Define base image

FROM ruby:2.7

 We begin by referencing ruby:2.7 as a base image for our Rails image. Docker will run the rest of the commands with this image to get to our custom Rails image.

Install additional packages

# Register Yarn package source.
RUN curl -sS | apt-key add -
RUN echo "deb stable main" | tee /etc/apt/sources.list.d/yarn.list

# Install packages.
RUN apt update -qq
RUN apt install -y postgresql-client nodejs yarn

Rails uses the Yarn package manager, so we need to install it. If you’re not using Yarn for your project, you can remove the parts related to Yarn. However, you will still need to install postgresql-client to connect to your PostgreSQL database.


# Prepare working directory.
COPY ./ror /ror
RUN gem install bundler
RUN bundle install

Let’s break down this chunk of code into 3 parts:

  • WORKDIR /ror: Creates a working directory and uses it for the subsequent commands. You can think of it as mkdir /ror && cd /ror.
  • COPY ./ror /ror: Copies the contents of the ror directory on your dev machine to the /ror directory inside our image.
  • RUN gem install bundler: Installs Bundler.
  • RUN bundle install: Installs the gems mentioned in your project’s Gemfile, i.e. ror/Gemfile.


This part is out of scope for this tutorial. You can learn more about it in the Dockerfile reference. For this tutorial, let’s say that this helps with the docker run command.

Define CMD

Lastly, we configure a command that should be executed when our Ruby/Rails service container is ready. We simply run the command rails server with some parameters.

Step 4: Create .env




It is common practice to put certain project config parameters in .env files. These files simply define variables that are used by the project and usually, they are excluded from the version control system. For this example, create your .env file based on the .env.example file and change the variables if you know what you’re doing.

Step 5: Create a Rails project

With the Docker setup is out of the way, we are only left with setting up a Rails project. This step ensures that you have a valid Rails project in the ror directory.

The Rails code directory has been named ror instead of rails on purpose. The rails command-line tool does not allow the Rails project name to be rails (to avoid confusion and conflict).

Existing app

If you have an existing Rails app, simply copy the contents of your app into the ror directory such that  ror/Gemfile exists.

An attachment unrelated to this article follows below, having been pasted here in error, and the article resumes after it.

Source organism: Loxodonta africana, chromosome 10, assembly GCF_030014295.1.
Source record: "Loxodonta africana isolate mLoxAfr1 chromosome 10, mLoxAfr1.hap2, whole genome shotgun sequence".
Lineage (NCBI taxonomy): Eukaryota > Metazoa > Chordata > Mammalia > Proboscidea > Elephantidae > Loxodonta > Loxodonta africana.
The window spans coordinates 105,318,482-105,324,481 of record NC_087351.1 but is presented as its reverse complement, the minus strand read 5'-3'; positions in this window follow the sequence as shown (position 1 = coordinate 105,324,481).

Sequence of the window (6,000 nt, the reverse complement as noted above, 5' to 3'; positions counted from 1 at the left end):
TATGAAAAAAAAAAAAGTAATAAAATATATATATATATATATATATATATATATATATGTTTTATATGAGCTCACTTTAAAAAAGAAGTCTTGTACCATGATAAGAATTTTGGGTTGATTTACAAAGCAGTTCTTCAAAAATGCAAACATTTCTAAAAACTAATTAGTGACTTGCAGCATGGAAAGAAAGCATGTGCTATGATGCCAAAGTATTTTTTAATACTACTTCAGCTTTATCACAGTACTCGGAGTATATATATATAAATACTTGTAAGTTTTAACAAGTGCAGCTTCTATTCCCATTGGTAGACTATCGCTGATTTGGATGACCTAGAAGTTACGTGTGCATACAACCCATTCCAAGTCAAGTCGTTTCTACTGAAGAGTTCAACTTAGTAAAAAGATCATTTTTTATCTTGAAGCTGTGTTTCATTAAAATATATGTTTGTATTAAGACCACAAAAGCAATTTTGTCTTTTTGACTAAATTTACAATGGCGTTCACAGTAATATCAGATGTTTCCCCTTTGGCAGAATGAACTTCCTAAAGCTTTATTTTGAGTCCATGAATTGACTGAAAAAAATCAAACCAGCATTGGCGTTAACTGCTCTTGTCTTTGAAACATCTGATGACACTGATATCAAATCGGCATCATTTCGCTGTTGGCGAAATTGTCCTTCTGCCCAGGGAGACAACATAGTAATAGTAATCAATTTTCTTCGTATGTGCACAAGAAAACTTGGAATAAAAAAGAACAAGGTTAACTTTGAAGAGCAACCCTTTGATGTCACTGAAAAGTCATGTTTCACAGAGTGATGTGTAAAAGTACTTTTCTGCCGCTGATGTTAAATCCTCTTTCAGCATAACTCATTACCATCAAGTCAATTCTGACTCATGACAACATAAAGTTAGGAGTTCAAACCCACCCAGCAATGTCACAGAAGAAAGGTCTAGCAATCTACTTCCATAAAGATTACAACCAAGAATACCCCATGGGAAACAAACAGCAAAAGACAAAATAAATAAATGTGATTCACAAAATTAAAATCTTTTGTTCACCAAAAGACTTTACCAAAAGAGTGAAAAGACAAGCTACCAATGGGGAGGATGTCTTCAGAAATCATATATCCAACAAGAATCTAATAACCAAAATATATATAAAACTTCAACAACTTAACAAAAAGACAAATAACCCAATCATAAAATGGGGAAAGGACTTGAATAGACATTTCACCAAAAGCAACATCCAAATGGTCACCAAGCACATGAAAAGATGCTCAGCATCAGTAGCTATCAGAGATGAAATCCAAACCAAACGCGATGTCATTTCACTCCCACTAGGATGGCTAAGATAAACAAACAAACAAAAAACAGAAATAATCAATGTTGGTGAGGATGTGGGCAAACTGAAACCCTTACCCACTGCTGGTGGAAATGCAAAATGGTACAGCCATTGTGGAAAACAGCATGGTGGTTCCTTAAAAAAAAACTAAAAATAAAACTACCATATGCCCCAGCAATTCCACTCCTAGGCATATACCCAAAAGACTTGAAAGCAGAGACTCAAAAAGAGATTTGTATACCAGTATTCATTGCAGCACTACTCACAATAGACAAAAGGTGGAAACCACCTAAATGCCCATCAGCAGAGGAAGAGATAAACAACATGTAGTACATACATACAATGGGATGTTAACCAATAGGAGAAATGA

New app

To create a new Rails app in the ror directory,

  • Create ror/Gemfile based on example.Gemfile.
  • Create an empty file at ror/Gemfile.lock.
  • Run this command from the directory containing the docker-compose.yml file:
# Add the --minimal flag for a fast, minimal installation.
docker-compose run --no-deps web rails new . --force --database=postgresql

You should now have a Rails project in the ror directory.

If you have the rails gem installed on the host machine, you can run that instead of having to do docker-compose run.

Step 6: Configure Rails

To make the Rails app work, we need to configure it correctly.

  • Ensure correct database connection parameters in config/database.yml.

Step 7: See it in action

Here’s what you need to see your Docker setup in action:

docker-compose build # Builds project images.
docker-compose up # Boots up the app.
docker-compose run web rake db:create # Create databases.
docker-compose run web rake db:migrate # Run migrations.

Your Rails app should now be available at localhost:3000.


Reference: Rakefile

If you find it intimidating or time-consuming to type these lengthy commands, here are some things you can do:

  • Set up command aliases in your .bashrc file or its equivalent.
    • Example: alias dc="docker-compose"
  • Set up a Rakefile with shortcuts to commonly-used commands.


Using Docker for Rails development is cool and it helps keep things organized, especially if you have multiple projects. Also, docker skills are portable and you can use them on projects of any type. Thus, the knowledge of using Docker with Ruby on Rails indirectly contributes to making you a better developer.

Next steps

  • See the code from this tutorial in the docker-rails-example repository on GitHub.
  • Try dockerizing a new/existing Rails project.
  • Post your comments/suggestions/thoughts in the comments area below.